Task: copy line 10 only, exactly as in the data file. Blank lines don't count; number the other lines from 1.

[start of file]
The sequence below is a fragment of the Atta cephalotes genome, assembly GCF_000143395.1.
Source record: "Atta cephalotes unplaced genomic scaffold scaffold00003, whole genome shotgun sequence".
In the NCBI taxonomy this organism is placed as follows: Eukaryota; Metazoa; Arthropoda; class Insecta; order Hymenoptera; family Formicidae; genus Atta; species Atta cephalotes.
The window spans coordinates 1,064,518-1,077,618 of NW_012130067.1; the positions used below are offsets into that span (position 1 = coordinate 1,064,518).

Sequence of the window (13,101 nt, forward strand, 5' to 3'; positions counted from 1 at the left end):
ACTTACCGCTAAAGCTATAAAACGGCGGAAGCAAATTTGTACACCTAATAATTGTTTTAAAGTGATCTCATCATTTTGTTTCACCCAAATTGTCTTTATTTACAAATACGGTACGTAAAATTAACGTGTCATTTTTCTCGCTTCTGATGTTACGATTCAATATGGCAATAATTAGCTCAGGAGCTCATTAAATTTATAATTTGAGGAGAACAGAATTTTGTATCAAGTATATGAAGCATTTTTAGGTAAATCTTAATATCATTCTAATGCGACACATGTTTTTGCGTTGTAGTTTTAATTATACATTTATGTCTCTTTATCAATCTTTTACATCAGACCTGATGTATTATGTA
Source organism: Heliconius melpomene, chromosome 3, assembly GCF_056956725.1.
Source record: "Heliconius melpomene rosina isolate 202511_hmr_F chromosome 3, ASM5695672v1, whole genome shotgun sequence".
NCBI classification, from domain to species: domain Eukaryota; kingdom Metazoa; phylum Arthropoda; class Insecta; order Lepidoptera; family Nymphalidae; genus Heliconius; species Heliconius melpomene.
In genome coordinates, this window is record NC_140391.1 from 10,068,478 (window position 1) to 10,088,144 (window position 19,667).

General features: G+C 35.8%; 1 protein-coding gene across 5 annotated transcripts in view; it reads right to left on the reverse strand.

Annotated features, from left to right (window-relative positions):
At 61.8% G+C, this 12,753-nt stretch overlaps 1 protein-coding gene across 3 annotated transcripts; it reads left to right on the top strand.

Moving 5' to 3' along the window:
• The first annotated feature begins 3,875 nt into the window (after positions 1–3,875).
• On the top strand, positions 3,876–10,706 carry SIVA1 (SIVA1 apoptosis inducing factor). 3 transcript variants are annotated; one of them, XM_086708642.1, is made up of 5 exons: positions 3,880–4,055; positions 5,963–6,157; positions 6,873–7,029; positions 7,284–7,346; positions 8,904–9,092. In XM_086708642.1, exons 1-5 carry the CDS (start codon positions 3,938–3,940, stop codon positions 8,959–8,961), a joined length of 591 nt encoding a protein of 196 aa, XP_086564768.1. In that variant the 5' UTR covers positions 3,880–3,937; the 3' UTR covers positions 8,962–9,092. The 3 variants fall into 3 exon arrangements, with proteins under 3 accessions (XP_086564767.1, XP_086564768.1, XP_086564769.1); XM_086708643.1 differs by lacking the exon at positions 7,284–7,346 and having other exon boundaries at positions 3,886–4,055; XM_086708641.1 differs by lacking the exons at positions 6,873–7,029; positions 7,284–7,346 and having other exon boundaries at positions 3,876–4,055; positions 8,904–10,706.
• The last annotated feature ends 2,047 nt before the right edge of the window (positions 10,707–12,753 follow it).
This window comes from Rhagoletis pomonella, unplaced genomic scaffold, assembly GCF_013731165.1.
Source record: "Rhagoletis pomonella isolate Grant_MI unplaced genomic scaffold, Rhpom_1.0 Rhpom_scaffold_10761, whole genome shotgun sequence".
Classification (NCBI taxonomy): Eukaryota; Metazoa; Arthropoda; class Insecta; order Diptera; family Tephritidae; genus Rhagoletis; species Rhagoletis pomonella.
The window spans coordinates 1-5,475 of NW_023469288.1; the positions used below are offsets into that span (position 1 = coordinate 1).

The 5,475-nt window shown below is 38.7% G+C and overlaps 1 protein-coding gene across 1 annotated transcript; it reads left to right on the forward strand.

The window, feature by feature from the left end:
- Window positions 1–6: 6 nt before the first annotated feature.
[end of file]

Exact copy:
In genome coordinates, this window is record NC_140391.1 from 10,068,478 (window position 1) to 10,088,144 (window position 19,667).